60 WRD/MIN ART CRITIC
Dimitri Pavlotsky
With unknown abstract art, it can be fun and occasionally enlightening to play the game of looks-like-what. The paintings of Dimitri Pavlotsky remind me of 1980s Frank Stella, if Stella had been using only acrylic on a standard canvas; de Kooning, up close and at his angriest; and a bit of Brice Marden, at least for those lovely loops. Most revealingly, perhaps, are the moments where the great British painter Howard Hodgkins comes to the fore, because Hodgkins was a memoirist who daubed all the way to the tips of his frames, and Pavlotsky’s got something similar going on. In Venturing Out, a virtual solo exhibition hosted on his artist website, Pavlotsky displays canvases from both 2019 and 2020, and the differences record an aesthetic response to the pandemic that is fascinating to observe. Everything is dazzlingly colorful and dizzyingly busy, but the works from before respect their edges, contain themselves, arrange their brushwork into lyrical passages; those done in lockdown and afterward are painfully cacophonic, jarringly all-over, looking as much like fragments as they do the picture of chaos that is the U.S. right now.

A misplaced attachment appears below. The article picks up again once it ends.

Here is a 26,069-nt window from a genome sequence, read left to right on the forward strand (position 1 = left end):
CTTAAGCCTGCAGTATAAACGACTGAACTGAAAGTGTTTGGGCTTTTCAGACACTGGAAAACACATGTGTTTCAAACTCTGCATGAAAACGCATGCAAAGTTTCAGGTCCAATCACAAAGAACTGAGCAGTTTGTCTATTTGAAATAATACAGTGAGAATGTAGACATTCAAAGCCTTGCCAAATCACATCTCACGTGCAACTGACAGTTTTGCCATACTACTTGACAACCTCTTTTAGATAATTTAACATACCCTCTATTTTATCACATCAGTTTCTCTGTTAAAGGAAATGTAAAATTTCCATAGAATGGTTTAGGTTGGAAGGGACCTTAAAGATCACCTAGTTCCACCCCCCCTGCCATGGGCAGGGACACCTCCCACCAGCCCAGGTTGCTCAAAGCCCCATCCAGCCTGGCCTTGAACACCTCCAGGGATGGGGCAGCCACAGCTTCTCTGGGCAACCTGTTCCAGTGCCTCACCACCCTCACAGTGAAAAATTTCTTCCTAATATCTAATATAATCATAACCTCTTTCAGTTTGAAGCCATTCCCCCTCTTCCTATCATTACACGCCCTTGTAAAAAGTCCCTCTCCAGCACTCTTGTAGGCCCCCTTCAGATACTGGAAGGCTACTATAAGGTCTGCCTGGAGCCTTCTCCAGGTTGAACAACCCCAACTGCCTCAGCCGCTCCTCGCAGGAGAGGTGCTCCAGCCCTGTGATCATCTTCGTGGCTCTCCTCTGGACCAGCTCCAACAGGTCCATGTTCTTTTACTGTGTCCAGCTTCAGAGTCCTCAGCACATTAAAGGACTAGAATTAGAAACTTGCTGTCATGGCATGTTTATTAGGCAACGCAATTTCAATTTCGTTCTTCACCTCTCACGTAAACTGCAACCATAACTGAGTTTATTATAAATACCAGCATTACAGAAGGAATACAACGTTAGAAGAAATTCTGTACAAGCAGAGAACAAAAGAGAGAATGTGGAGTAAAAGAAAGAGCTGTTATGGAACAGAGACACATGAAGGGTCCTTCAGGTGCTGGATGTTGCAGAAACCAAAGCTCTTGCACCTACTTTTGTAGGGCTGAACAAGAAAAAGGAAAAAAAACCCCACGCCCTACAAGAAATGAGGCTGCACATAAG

—Lori Waxman 2021-01-06 11:10 AM
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